From an article by Olga Naidenko, Environmental Working Group Senior Scientist
Two thirds of the U.S. municipal water supply is artificially fluoridated in an effort to prevent tooth decay. But fluoridation additives in tap water are not the same form of fluoride as found in toothpaste. Typically, water is fluoridated with fluorosilicic acid (FSA) or its salt, sodium fluosilicate, collectively referred to as fluorosilicates. In contrast, fluoride in toothpaste is usually in form of simple sodium fluoride salt, NaF.
Fluorosilicates have a unique affinity for lead. In fact, lead fluorosilicate is one of the most water-soluble forms of lead. When fluorosilicates in water pass through lead-containing pipes and metal fixtures, the fluorosilicates extract high levels of soluble lead from leaded-brass metal parts. Researchers have found that the mixture of the two chemicals: disinfectant (whether chlorine or chloramine) with fluorosilicic acid has a drastically increased potency, leaching amazingly high quantities of lead. This lead goes into our drinking water and right on into our bodies, where they wreak havoc by poisoning our heart, kidneys and blood, causing irreversible neurological damage and impairing reproductive function.
Chlorine and chloramine are probably here to stay for some time. On the other hand, fluoride, or, specifically, water fluoridation with fluorosilicates, is quite dispensable. There is clear evidence that fluoride dental products significantly reduce the incidence of cavities. In contrast, a substantial and growing body of peer-reviewed science suggests that ingesting fluoride in tap water does not provide any additional dental benefits other than those offered by fluoride toothpaste and may present serious health risks.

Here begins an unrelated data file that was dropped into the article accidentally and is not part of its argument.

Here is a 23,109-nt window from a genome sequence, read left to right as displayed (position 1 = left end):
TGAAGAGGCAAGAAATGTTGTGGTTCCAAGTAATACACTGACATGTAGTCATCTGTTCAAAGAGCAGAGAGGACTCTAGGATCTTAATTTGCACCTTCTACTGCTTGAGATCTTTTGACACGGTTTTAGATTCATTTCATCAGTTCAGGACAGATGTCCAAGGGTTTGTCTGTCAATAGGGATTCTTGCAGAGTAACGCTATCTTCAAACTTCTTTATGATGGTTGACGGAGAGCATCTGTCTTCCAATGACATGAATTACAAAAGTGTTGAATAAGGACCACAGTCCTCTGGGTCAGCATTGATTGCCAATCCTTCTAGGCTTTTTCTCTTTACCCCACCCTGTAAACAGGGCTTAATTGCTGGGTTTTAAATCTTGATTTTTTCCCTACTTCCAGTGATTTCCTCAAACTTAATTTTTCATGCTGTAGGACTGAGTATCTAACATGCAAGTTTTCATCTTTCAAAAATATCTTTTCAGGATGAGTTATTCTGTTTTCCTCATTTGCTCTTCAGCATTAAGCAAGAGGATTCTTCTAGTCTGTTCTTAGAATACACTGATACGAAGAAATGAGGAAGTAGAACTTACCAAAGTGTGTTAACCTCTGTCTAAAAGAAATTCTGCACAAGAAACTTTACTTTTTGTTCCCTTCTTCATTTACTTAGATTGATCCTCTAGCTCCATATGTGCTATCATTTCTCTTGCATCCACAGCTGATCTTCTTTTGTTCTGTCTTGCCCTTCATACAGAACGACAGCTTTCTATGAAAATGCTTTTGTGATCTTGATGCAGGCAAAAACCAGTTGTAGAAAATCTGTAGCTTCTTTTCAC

In case of fluoridation and chloramines, what emerges at the end of the pipe (our faucets) is a potentially highly hazardous mixture of fluorosilicates, lead, and residual levels of disinfectants. To protect the health of our families today, we can buy a water filters to remove heavy metals and disinfection byproducts from my drinking water with a simple pitcher filter.
Water treatment chemistry is still insufficiently understood by scientists and specific water quality outcomes depend on the particular chemical interactions found in each water treatment and distribution system. To protect the health of the entire nation, we really need to consider if our current methods of water treatment can withstand scientific scrutiny, or whether they should be re-assessed so as to provide safe, healthy tap water to all Americans. (EWG EnviroBlog, 7/13/2009) [Provided by Karen Blagburn-Editorial, Writing, and Design Services 202.413.8049]